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Irish Independent: Shell finally gets the green light for troubled refinery

By Treacy Hogan Environment Correspondent
Wednesday November 14 2007

THE Environmental Protection Agency (EPA) yesterday assured objectors to the controversial Corrib gas plant that the project will not affect human health or the environment.

The assurance came as the agency gave the green light to Shell E&P Ireland to process 9.9 million cubic metres of natural gas per day at the country’s first on-shore gas refinery.

It has been claimed that gas supplied by the Corrib field, 65km off Co Mayo, will provide 60pc of the country’s gas requirements for the next 20 years.

The gas will be carried to the inshore refinery via a high pressure pipeline. Discussions on re-routing part of that pipeline, which will pass through Rossport, Co Mayo, are still continuing.

Construction of the plant in Bellanaboy, Co Mayo, has been dogged by delays, protests, jailings and claims about a potential pipeline explosion.

In January, the EPA announced its preliminary decision to grant a licence to the facility, and, following an oral hearing in April, it has re-affirmed that position.

The EPA said its Office of Environmental Enforcement would monitor and enforce some 90 licensing conditions through environmental audits, unannounced site visits and systematic checks.

The EPA will provide public access to all monitoring results and reports.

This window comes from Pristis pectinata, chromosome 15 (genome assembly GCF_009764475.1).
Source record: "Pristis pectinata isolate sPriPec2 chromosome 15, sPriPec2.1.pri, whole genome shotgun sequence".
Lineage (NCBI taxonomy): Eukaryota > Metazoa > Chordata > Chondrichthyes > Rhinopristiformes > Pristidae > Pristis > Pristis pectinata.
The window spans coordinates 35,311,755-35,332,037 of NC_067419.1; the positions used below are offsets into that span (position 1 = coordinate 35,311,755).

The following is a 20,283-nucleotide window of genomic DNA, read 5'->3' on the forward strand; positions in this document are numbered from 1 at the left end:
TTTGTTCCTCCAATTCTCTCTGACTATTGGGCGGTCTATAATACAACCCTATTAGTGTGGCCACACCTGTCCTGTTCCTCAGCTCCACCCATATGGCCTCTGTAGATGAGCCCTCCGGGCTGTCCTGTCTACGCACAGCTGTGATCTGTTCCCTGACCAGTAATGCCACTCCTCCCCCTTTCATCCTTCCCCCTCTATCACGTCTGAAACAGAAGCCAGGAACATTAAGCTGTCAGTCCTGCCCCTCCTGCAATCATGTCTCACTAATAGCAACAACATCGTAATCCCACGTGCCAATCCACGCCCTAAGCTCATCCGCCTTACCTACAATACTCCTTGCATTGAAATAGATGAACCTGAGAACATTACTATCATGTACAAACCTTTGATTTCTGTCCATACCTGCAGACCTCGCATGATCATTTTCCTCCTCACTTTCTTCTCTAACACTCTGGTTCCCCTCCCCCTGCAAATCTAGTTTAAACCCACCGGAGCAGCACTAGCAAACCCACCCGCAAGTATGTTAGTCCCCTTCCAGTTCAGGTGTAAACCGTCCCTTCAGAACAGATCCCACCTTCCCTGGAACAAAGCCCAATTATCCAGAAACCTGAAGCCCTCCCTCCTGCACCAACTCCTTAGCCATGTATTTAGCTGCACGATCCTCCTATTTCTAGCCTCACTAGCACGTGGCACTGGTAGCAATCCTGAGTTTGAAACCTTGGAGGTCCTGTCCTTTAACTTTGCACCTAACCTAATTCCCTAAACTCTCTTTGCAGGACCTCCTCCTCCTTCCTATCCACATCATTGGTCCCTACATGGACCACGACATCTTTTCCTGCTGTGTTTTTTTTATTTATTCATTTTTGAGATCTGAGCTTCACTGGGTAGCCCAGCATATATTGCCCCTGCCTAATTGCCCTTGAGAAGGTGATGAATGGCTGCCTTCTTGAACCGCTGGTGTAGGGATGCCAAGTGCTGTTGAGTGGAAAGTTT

The EPA said its decision followed “an exhaustive examination”, including an oral hearing which sat for 12 days in April and May. It was satisfied that emissions from the refinery would not affect human health or the environment.


The EPA board accepted the oral hearing chairman’s recommendation that cold venting, a cause of major local concern, was the best environmental option due to the small amount of gas released.

The board also accepted the recommendations to strengthen controls relating to the risk of pollution to Carramore Lake, to increase the monitoring of marine waters around the discharge point, and to enhance noise monitoring at nearby noise-sensitive locations.

Last week, some 300 protesters staged a sit-down demonstration at the plant and tried to stop trucks entering the compound. John Monaghan, of Shell to Sea, said the movement was disappointed by the decision, but not surprised.

“We now have to look at the EPA’s determination and its recommendations in detail, but it will be open to judicial review, because there are quite a lot of unknowns to the refinery, never mind the project as a whole.

“What they are effectively licensing is not just the Bellanaboy refinery . . . but a series of refineries being talked about already in the industry.”

– Treacy Hogan Environment Correspondent and its sister websites,,,,, and are all owned by John Donovan. There is also a Wikipedia article.

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